Nostalgic and Aramaic
Professor Yona Sabar is one of a small remnant of native Aramaic speakers. His son explores his roots
My Father's Paradise/ By Ariel Sabar/ Algonquin Books, £9.99
The Sabars, father and son, on a visit back to Zakho, the erstwhile paradise
For the displaced — despite the Torah’s commandments, we seldom love the stranger — “paradise” has a distinctive meaning. It portrays their old country and everything they left behind. Thus, memories of its people, of the goodness or hostility of its rulers, its climate and the texture of its soil, the smells, foods, traditions, the joys and sorrows shared with communities and the handshakes that expressed the inexpressible, are quite palpable.
As, lotus-fed and disregarding our humanity, we ride the runaway juggernaut of geopolitics and pursue the extermination of “other” races, nations, religions, cultures, languages and habitats, this “paradise” of bygone times becomes a vital refuge for the outsider. But it is a sorrowful refuge, heavy with longing, despair and lamentation.
In this memoir by Ariel Sabar, the “paradise” of the author’s father, Yona, is Zakho, a town on an island of the Habur river, close to the Turkish border in Kurdish Iraq.
In the 1930s, when Yona’s story begins, Zakho had a population of 27,000. Inhabited predominantly by Muslim Kurds, it boasted a Jewish minority assumed to be the progenies of Nebuchadnezzar’s captives banished to Babylon.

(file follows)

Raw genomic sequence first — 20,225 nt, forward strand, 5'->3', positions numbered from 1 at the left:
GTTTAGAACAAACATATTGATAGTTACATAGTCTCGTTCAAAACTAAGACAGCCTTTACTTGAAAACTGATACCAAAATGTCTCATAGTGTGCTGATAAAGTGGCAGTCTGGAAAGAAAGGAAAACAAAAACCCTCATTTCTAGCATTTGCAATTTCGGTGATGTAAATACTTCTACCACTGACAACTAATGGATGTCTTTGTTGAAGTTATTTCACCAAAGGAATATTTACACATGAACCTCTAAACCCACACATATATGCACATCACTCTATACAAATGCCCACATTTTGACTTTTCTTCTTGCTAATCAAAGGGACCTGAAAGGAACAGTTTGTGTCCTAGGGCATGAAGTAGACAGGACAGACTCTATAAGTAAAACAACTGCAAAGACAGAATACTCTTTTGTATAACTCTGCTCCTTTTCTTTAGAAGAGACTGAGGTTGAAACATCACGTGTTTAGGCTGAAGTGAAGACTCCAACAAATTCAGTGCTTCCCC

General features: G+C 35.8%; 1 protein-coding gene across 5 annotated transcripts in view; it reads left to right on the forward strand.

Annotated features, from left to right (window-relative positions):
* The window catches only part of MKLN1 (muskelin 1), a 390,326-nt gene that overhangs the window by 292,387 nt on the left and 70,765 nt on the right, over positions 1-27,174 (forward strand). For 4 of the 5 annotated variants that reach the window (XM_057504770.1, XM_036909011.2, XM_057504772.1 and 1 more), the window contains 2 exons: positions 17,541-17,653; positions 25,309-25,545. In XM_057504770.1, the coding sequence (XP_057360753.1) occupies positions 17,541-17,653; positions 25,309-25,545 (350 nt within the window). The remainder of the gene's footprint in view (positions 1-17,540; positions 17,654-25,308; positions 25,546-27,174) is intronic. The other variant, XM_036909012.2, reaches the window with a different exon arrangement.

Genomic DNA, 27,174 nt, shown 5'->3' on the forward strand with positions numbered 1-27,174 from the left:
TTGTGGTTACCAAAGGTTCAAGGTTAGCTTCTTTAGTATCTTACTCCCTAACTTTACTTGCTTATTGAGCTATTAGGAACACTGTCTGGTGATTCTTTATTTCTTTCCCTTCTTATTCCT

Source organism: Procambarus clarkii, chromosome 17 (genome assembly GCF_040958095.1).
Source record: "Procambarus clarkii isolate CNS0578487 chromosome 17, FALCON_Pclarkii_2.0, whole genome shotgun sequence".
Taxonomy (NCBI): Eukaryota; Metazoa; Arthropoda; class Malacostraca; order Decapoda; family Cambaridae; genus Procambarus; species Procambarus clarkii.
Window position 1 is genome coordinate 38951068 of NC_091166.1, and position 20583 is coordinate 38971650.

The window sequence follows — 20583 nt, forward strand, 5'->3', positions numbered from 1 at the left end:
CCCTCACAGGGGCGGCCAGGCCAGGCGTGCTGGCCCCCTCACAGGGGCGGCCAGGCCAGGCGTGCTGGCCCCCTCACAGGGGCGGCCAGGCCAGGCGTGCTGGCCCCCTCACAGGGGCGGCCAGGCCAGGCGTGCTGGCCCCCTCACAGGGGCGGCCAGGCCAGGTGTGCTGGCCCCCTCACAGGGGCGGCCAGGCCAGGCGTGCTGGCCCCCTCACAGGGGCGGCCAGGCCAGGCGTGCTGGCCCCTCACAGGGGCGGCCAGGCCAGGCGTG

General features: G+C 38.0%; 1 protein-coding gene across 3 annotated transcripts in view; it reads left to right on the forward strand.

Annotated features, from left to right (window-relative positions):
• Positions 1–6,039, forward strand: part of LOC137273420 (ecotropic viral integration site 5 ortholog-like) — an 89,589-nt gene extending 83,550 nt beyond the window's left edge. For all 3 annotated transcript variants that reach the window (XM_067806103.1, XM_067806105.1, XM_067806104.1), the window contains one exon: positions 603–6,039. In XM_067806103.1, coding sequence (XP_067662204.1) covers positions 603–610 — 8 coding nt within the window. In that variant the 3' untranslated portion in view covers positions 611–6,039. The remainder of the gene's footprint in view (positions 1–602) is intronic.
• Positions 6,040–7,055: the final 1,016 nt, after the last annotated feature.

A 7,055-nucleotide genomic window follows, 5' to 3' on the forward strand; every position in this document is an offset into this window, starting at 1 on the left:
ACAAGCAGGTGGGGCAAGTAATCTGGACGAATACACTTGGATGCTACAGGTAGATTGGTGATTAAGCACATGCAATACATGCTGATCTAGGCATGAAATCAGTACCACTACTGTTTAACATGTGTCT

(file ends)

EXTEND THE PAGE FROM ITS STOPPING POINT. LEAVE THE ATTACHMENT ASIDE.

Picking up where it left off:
Remarkably, these Jews, mostly illiterate, spoke neither Kurdish nor Arabic, but Aramaic, a language, some three millennia old, which served the Middle East as lingua franca for much of that time-span and which still has two prayers, the Kaddish and the Kol Nidrei, in the Hebrew liturgy.
Life was never easy for Kurdish Jews. But it had its paradisal aspects. Ensconced for centuries in a harsh region where good luck and/or misfortune struck people indiscriminately, Muslims, Jews and Christians, while maintaining their faith and social standings, had developed an enviable coexistence.
Equally importantly, the Jews treasured a compelling spiritual world, an oral tradition of countless narratives distilled both from the Old Testament and a cornucopia of cultures.
This “paradise” was lost when Arab nationalism erupted. Upon the establishment of the state of Israel, Iraq expelled all the Jews from the country.
The fledgling State of Israel opened its gates to these exiles. While his family had difficulties settling down, Yona Sabar found salvation in education.
As a “literate” Kurdish Jew who spoke Aramaic, he soon drew the attention of academia. He became a dedicated scholar of Aramaic, first in Israel, then in the United States. Given the better resources for research in the US, he settled there. Producing seminal works over the years, he became one of the greatest authorities in that ancient but dying language.
The latter part of My Father’s Paradise narrates the growing interest of Yona’s son — the author, Ariel — in his father’s roots. Eventually, father and son travel to Zakho. Despite the warm welcome they receive from the Kurds, some of whom still remember the family, Yona realises that the present can accommodate the past only as a nostalgic “paradise”. Later, after another emotive trip to Zakho, Ariel attains a better understanding of the effects of lost paradises.
An eye-opener on the diaspora’s cultural breadth which we often under-estimate, My Father’s Paradise is an outstanding memoir.
Moris Farhi’s latest poetry collection is ‘Songs From Two Continents’ (Saqi, £10)